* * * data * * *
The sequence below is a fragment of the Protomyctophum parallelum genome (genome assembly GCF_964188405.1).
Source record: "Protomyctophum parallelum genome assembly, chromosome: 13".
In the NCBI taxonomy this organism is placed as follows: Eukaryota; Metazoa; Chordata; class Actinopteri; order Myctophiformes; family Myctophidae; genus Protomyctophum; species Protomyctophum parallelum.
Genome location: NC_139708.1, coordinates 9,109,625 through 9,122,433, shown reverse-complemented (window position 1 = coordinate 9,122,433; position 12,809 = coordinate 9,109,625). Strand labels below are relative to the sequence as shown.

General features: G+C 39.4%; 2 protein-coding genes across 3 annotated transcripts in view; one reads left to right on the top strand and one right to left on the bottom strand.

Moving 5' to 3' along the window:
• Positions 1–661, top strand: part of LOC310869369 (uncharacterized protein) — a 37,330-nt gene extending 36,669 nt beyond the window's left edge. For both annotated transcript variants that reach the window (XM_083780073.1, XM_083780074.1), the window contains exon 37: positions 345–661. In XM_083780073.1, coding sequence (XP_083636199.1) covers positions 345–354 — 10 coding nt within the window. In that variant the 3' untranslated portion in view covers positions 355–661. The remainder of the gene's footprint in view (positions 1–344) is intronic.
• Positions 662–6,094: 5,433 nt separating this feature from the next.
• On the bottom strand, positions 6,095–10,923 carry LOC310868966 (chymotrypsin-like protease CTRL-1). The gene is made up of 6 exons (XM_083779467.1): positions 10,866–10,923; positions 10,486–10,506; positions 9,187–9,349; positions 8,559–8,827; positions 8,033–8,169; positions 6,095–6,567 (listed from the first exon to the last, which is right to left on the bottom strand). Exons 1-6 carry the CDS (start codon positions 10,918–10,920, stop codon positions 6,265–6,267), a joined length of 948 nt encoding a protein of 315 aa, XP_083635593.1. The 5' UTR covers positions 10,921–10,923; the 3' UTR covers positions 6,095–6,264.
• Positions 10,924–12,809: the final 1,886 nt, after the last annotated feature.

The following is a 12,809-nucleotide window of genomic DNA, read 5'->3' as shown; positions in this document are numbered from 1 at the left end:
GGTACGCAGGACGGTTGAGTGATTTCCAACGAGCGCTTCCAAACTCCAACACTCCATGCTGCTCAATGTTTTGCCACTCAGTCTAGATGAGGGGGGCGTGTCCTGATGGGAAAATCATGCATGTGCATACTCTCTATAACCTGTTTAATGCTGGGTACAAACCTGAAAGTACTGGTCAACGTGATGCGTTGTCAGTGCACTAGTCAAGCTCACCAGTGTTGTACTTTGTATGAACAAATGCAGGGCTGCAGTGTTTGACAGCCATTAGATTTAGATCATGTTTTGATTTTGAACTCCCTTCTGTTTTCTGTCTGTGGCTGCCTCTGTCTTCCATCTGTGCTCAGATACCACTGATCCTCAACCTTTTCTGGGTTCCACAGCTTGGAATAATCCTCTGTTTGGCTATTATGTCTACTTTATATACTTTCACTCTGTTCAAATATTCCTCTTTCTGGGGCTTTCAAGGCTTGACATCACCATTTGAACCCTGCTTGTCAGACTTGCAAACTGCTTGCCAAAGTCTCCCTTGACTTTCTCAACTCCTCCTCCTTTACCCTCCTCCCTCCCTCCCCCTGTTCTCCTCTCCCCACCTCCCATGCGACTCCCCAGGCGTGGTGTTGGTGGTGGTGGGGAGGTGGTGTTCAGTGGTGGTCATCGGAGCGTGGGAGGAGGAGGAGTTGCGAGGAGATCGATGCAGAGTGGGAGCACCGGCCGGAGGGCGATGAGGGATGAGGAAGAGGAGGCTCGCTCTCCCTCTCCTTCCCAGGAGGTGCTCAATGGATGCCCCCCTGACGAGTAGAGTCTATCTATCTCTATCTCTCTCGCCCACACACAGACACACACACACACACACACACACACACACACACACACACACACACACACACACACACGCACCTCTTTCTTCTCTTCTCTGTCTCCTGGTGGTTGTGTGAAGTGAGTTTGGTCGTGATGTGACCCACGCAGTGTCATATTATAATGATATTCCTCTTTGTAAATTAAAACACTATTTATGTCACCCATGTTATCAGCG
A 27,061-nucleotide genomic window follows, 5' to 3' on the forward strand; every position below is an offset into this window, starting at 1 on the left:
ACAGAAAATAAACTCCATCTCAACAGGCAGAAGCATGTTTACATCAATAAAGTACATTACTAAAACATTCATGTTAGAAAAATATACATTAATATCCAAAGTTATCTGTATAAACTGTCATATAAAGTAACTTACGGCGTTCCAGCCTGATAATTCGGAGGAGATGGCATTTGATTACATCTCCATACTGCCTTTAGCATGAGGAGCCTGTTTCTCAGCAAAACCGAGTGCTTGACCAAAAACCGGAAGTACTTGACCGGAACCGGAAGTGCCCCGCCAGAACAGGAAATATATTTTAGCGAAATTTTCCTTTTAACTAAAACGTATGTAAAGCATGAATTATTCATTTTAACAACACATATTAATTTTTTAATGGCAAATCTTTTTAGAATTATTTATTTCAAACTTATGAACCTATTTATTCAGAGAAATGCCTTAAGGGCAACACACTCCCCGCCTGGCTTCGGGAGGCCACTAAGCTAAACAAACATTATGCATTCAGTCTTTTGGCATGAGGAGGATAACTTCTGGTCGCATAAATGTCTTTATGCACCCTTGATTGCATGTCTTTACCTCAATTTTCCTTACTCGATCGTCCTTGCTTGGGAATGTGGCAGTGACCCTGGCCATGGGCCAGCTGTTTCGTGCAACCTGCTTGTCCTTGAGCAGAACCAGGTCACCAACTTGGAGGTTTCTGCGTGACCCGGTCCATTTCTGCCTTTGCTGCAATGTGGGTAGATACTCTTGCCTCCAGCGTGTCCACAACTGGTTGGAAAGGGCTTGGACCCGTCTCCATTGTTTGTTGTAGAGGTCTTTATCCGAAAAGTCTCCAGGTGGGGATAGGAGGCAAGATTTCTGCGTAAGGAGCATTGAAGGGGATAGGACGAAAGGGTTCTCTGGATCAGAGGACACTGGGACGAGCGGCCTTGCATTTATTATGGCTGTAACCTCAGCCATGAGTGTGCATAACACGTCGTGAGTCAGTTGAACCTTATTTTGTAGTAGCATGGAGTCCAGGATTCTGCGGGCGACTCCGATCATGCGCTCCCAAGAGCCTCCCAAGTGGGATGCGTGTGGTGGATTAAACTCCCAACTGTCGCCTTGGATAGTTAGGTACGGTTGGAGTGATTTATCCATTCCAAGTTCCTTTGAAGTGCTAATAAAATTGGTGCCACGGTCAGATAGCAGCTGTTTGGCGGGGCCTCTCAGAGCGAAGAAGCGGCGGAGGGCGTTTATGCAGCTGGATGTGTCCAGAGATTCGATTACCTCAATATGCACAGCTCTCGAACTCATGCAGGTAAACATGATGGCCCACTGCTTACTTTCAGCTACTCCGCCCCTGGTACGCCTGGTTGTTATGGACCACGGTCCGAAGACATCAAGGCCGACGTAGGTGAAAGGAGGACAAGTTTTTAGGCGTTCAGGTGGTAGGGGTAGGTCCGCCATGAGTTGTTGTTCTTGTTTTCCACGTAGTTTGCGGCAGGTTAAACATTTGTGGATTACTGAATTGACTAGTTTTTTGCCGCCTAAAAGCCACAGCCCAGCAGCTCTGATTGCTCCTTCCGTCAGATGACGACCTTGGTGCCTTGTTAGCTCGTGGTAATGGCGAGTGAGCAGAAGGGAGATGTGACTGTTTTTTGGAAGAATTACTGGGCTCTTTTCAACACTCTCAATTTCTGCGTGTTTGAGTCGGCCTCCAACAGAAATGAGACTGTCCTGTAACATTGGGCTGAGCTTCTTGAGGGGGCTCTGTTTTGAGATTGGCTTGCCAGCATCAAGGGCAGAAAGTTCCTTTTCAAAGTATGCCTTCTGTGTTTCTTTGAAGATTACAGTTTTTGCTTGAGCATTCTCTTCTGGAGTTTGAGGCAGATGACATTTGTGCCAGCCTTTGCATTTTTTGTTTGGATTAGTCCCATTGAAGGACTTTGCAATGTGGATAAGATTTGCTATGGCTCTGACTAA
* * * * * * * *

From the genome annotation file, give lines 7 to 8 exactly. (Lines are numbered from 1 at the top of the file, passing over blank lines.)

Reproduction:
• Positions 1–661, top strand: part of LOC310869369 (uncharacterized protein) — a 37,330-nt gene extending 36,669 nt beyond the window's left edge. For both annotated transcript variants that reach the window (XM_083780073.1, XM_083780074.1), the window contains exon 37: positions 345–661. In XM_083780073.1, coding sequence (XP_083636199.1) covers positions 345–354 — 10 coding nt within the window. In that variant the 3' untranslated portion in view covers positions 355–661. The remainder of the gene's footprint in view (positions 1–344) is intronic.
• Positions 662–6,094: 5,433 nt separating this feature from the next.